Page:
Take a full 24 hours off from consumerism and say no to the relentless assault on the environment and human spirit by manufacturing-shipping-packaging-advertising-selling big business.
Originally promoted by the Canadian-based magazine Adbusters, Buy Nothing Day is an international day of protest against overconsumption – celebrated in North America on November 29 to coincide with the busiest shopping day of the year (Black Friday) and on November 30 elsewhere.
Want more of less? Offer a (free) credit card cut-up service or do a zombie walk through a local mall (you might just blend in with the near-comatose shoppers and clerks with vacant stares). Or take back the holidays that were hijacked years ago – with a Buy Nothing Christmas.
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“Today, humanity faces a stark choice: save the planet and ditch capitalism, or save capitalism and ditch the planet.” – Fawzi Ibrahim
However it is pronounced, it refers to a bird with a crest on the top of the head from the bill to the nape.
As with this woodpecker, spotted today in Gatineau Park, vociferously excavating a dead tree.
Mud Lake was the place to be for ducks decked out in their finery.
Below, in clockwise rotation, starting in the upper left are:
Common Merganser, Hooded Merganser, American Wigeon and Bufflehead.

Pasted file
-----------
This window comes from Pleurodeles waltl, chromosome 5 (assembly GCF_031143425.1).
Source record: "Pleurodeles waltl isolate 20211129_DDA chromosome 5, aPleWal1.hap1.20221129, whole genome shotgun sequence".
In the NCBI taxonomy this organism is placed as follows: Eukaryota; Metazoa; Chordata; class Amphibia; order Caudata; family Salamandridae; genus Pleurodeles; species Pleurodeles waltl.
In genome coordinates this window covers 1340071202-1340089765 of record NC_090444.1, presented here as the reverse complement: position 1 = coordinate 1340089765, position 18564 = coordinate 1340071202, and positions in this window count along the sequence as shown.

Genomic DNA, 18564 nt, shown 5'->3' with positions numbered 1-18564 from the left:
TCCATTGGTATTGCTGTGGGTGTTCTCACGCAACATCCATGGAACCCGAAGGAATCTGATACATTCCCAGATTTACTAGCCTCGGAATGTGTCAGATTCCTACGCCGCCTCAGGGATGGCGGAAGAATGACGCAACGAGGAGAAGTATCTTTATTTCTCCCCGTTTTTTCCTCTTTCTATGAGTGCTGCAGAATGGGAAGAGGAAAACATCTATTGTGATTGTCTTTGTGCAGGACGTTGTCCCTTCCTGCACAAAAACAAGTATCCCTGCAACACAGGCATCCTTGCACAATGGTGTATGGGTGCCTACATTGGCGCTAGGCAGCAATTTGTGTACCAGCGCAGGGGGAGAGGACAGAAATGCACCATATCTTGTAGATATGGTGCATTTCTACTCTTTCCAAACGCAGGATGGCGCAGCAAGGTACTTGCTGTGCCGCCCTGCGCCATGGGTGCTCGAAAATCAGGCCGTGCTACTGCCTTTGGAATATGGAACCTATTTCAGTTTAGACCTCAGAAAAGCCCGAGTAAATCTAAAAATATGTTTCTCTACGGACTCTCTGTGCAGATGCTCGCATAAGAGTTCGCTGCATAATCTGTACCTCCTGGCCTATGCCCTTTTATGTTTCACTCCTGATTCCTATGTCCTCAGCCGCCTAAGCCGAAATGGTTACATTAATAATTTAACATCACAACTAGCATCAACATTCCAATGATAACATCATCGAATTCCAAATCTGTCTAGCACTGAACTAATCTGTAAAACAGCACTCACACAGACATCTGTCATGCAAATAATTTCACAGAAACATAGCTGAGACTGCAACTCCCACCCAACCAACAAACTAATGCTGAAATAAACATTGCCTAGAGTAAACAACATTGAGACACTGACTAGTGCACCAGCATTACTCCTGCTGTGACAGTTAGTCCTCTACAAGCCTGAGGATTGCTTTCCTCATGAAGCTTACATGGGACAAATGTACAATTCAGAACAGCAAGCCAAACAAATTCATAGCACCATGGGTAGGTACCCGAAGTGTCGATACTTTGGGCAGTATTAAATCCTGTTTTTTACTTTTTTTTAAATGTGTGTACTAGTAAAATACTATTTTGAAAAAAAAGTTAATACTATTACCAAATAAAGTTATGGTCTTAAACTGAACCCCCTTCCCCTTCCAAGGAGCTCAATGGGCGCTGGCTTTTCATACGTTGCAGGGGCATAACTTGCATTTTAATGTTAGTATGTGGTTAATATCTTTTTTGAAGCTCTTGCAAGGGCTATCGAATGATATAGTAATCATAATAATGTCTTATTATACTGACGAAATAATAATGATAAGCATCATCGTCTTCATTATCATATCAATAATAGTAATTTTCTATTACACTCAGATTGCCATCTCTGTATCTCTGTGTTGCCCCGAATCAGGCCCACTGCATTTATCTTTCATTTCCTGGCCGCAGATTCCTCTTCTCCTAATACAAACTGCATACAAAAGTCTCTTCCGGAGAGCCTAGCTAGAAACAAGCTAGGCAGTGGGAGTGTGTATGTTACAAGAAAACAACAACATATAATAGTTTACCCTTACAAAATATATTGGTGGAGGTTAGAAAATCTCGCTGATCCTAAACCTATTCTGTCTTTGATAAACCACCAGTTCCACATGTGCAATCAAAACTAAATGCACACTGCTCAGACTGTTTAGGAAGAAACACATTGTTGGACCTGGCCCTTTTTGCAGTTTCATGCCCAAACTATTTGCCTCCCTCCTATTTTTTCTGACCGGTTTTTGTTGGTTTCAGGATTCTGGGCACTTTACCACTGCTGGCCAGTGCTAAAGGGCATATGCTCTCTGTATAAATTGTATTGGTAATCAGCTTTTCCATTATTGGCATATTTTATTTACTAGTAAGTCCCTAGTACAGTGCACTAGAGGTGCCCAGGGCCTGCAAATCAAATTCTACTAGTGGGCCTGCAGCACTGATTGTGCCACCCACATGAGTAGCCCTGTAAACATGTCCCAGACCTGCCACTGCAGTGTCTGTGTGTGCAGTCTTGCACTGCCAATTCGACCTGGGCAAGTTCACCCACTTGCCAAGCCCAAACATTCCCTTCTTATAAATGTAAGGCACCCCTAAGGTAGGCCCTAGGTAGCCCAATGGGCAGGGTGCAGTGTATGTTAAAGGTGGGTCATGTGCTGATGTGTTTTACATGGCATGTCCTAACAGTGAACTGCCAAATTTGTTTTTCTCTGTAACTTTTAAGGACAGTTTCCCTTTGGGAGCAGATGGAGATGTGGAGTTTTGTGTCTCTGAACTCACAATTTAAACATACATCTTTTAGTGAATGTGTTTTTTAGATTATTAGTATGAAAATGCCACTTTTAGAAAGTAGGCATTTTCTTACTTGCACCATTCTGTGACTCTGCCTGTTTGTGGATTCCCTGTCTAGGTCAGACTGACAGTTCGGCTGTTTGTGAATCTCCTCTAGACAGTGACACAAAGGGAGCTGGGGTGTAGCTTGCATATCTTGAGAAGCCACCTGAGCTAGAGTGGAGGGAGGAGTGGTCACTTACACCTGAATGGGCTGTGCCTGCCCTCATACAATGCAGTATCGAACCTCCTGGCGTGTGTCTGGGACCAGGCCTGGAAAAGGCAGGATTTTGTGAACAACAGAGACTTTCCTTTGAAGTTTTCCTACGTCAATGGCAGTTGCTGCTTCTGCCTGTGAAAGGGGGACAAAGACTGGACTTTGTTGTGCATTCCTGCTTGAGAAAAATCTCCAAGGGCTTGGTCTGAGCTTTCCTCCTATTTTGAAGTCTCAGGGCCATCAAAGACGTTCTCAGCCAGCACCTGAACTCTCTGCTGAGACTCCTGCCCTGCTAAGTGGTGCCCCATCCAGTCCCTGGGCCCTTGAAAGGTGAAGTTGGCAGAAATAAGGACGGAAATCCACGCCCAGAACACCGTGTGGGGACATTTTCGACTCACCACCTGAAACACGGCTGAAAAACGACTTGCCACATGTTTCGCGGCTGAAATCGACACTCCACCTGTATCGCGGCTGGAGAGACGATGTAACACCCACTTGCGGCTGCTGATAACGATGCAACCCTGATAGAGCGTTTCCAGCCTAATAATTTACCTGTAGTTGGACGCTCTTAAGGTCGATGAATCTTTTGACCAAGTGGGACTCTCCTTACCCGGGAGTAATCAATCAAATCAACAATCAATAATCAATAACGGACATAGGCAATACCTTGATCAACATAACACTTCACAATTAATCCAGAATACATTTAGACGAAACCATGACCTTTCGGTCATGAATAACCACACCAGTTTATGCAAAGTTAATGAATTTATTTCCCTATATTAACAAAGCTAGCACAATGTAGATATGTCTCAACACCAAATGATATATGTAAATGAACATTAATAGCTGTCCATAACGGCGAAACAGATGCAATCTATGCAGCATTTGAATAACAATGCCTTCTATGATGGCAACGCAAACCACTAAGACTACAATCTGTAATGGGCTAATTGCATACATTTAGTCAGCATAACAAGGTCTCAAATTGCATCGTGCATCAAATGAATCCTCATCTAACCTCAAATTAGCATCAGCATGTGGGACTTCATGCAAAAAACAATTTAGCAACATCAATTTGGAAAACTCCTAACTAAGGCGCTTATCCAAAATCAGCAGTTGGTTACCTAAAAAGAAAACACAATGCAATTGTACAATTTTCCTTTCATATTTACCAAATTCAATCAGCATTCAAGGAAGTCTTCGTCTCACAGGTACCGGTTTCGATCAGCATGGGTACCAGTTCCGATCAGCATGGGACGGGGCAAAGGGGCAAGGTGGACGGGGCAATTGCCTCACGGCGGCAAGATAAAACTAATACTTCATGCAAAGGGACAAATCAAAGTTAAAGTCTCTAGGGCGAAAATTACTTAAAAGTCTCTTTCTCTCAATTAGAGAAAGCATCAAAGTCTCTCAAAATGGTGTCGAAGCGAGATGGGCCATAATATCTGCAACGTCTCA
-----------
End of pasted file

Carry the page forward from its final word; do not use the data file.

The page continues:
Without doubt though, the best dressed ducks of the day were the Wood Duck couple.
Scenes from a gigantic mural, Gatineau en mouvement, junction of Boulevard des Allumettières on-ramp and Highway 50. Nine hundred hours of work, six artists and 400 m² of inspiration. Fantastic!
Kudos to the six graffiti artists who created the mural: Lukasz Bober, Patrick Moss, Michael Davis, and Marin Mitrasinovic, all from Gatineau; as well as Sébastien Morissette of Montreal and Jonathan Barbier of Greenfield Park.
A piece of wild to enjoy year-round in the middle of Ottawa.
The Fletcher Wildlife Garden, a long-term project of the Ottawa Field-Naturalists’ Club, “demonstrat[es] how to create wildlife-friendly habitat and gardens on urban or rural property, emphasizing the use of plants native to the Ottawa region.”
The angels Faith (on right, represented by flight), Hope (on left, holding a baby) and Charity (in centre, extending hands) by Ottawa artist Erin Robertson against the golden backdrop of locust trees in autumn.